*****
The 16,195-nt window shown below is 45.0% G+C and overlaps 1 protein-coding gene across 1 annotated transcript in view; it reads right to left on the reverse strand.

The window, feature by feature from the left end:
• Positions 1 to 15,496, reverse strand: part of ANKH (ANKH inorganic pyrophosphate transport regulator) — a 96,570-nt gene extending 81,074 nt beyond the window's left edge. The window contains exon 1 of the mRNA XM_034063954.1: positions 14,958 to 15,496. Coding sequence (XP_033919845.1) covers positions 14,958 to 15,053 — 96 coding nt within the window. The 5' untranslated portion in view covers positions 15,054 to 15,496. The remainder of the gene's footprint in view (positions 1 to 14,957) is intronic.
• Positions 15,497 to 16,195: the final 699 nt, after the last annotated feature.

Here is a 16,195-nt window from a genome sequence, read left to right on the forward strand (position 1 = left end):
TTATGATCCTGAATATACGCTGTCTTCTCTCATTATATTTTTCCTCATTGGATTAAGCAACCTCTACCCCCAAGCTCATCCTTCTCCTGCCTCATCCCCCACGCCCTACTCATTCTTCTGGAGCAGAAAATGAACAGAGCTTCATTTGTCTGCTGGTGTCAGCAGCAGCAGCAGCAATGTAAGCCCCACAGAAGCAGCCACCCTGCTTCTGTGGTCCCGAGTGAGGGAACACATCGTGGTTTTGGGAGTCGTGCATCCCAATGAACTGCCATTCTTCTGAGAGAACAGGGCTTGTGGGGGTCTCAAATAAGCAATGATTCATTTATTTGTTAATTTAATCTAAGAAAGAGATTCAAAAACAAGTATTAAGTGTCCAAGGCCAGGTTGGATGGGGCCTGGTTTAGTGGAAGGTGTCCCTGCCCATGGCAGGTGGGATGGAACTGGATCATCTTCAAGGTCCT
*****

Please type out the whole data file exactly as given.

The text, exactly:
The 16,195-nt window shown below is 45.0% G+C and overlaps 1 protein-coding gene across 1 annotated transcript in view; it reads right to left on the reverse strand.

The window, feature by feature from the left end:
• Positions 1 to 15,496, reverse strand: part of ANKH (ANKH inorganic pyrophosphate transport regulator) — a 96,570-nt gene extending 81,074 nt beyond the window's left edge. The window contains exon 1 of the mRNA XM_034063954.1: positions 14,958 to 15,496. Coding sequence (XP_033919845.1) covers positions 14,958 to 15,053 — 96 coding nt within the window. The 5' untranslated portion in view covers positions 15,054 to 15,496. The remainder of the gene's footprint in view (positions 1 to 14,957) is intronic.
• Positions 15,497 to 16,195: the final 699 nt, after the last annotated feature.

Here is a 16,195-nt window from a genome sequence, read left to right on the forward strand (position 1 = left end):
TTATGATCCTGAATATACGCTGTCTTCTCTCATTATATTTTTCCTCATTGGATTAAGCAACCTCTACCCCCAAGCTCATCCTTCTCCTGCCTCATCCCCCACGCCCTACTCATTCTTCTGGAGCAGAAAATGAACAGAGCTTCATTTGTCTGCTGGTGTCAGCAGCAGCAGCAGCAATGTAAGCCCCACAGAAGCAGCCACCCTGCTTCTGTGGTCCCGAGTGAGGGAACACATCGTGGTTTTGGGAGTCGTGCATCCCAATGAACTGCCATTCTTCTGAGAGAACAGGGCTTGTGGGGGTCTCAAATAAGCAATGATTCATTTATTTGTTAATTTAATCTAAGAAAGAGATTCAAAAACAAGTATTAAGTGTCCAAGGCCAGGTTGGATGGGGCCTGGTTTAGTGGAAGGTGTCCCTGCCCATGGCAGGTGGGATGGAACTGGATCATCTTCAAGGTCCT